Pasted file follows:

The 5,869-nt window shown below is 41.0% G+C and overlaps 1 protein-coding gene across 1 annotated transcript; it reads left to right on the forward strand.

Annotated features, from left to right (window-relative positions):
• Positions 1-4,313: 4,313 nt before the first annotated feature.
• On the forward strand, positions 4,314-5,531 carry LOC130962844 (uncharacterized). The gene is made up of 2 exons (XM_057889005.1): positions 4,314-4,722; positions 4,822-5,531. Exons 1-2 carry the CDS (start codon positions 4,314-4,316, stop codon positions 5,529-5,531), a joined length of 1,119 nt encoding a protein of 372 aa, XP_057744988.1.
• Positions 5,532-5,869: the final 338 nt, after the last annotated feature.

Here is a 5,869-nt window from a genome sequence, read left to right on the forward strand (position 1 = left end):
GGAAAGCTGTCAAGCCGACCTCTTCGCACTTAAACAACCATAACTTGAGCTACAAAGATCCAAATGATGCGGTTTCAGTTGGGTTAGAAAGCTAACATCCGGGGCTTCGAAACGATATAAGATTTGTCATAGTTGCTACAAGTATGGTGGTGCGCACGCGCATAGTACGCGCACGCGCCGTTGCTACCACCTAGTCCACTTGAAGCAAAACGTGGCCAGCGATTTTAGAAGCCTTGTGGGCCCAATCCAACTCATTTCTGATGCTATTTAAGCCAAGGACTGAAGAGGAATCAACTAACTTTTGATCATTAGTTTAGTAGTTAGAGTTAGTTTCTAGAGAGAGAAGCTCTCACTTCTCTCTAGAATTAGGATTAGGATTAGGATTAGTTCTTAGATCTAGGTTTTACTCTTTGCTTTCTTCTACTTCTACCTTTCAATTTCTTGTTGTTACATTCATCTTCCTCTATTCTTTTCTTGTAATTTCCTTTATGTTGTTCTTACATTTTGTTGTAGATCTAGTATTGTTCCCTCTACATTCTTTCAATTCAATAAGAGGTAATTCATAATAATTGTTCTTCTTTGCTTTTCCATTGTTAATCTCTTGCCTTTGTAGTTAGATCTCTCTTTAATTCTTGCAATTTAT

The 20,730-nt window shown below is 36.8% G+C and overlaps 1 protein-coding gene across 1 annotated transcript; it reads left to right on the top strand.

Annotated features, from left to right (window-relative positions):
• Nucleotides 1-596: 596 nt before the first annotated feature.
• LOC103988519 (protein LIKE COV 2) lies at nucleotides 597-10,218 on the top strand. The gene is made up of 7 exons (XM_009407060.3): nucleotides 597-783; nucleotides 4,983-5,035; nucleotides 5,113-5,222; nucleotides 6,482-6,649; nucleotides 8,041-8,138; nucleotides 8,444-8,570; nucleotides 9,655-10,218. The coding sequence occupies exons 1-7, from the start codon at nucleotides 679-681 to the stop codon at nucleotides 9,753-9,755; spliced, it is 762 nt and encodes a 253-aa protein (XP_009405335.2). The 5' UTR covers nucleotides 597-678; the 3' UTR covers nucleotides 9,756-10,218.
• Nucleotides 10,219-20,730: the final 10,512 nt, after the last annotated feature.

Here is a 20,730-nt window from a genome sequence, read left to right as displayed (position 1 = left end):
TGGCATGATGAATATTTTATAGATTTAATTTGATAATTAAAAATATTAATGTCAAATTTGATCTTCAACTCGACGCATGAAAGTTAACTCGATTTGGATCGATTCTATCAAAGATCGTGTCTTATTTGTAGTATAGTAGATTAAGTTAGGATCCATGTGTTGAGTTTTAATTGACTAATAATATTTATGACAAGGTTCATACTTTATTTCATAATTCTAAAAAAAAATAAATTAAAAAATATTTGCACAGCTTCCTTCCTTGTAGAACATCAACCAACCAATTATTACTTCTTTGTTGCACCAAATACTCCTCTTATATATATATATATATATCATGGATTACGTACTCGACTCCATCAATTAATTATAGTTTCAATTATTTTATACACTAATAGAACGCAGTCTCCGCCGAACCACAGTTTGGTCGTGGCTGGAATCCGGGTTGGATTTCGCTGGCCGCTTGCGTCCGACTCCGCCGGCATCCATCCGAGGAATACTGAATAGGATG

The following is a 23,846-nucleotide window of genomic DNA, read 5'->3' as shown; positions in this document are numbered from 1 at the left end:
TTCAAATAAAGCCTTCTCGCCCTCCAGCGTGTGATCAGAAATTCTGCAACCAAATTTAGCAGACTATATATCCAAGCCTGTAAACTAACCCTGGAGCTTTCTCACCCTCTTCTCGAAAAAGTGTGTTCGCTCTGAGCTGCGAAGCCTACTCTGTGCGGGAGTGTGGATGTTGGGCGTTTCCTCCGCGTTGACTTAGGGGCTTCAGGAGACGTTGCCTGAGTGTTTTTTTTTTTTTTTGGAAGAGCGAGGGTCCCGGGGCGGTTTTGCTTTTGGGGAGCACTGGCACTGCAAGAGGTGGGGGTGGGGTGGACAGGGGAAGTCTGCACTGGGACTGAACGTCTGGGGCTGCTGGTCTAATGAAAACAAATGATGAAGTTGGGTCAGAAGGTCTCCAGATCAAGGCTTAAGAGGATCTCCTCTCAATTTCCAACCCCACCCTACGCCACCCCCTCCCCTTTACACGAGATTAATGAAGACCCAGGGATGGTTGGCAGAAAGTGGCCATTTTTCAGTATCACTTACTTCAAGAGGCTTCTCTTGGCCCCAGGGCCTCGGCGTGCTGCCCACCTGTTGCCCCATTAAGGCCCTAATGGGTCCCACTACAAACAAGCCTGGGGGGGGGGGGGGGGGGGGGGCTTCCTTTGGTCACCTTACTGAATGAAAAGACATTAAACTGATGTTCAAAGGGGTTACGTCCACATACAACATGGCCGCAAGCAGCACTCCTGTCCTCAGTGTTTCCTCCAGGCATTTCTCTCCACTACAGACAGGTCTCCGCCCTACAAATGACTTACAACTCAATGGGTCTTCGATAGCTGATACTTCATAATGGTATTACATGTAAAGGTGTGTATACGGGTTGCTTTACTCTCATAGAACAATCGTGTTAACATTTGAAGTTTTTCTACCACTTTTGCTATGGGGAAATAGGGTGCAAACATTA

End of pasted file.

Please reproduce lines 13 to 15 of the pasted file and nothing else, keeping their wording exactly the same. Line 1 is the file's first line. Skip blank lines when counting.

Here is a 20,730-nt window from a genome sequence, read left to right as displayed (position 1 = left end):
TGGCATGATGAATATTTTATAGATTTAATTTGATAATTAAAAATATTAATGTCAAATTTGATCTTCAACTCGACGCATGAAAGTTAACTCGATTTGGATCGATTCTATCAAAGATCGTGTCTTATTTGTAGTATAGTAGATTAAGTTAGGATCCATGTGTTGAGTTTTAATTGACTAATAATATTTATGACAAGGTTCATACTTTATTTCATAATTCTAAAAAAAAATAAATTAAAAAATATTTGCACAGCTTCCTTCCTTGTAGAACATCAACCAACCAATTATTACTTCTTTGTTGCACCAAATACTCCTCTTATATATATATATATATATCATGGATTACGTACTCGACTCCATCAATTAATTATAGTTTCAATTATTTTATACACTAATAGAACGCAGTCTCCGCCGAACCACAGTTTGGTCGTGGCTGGAATCCGGGTTGGATTTCGCTGGCCGCTTGCGTCCGACTCCGCCGGCATCCATCCGAGGAATACTGAATAGGATG

The following is a 23,846-nucleotide window of genomic DNA, read 5'->3' as shown; positions in this document are numbered from 1 at the left end: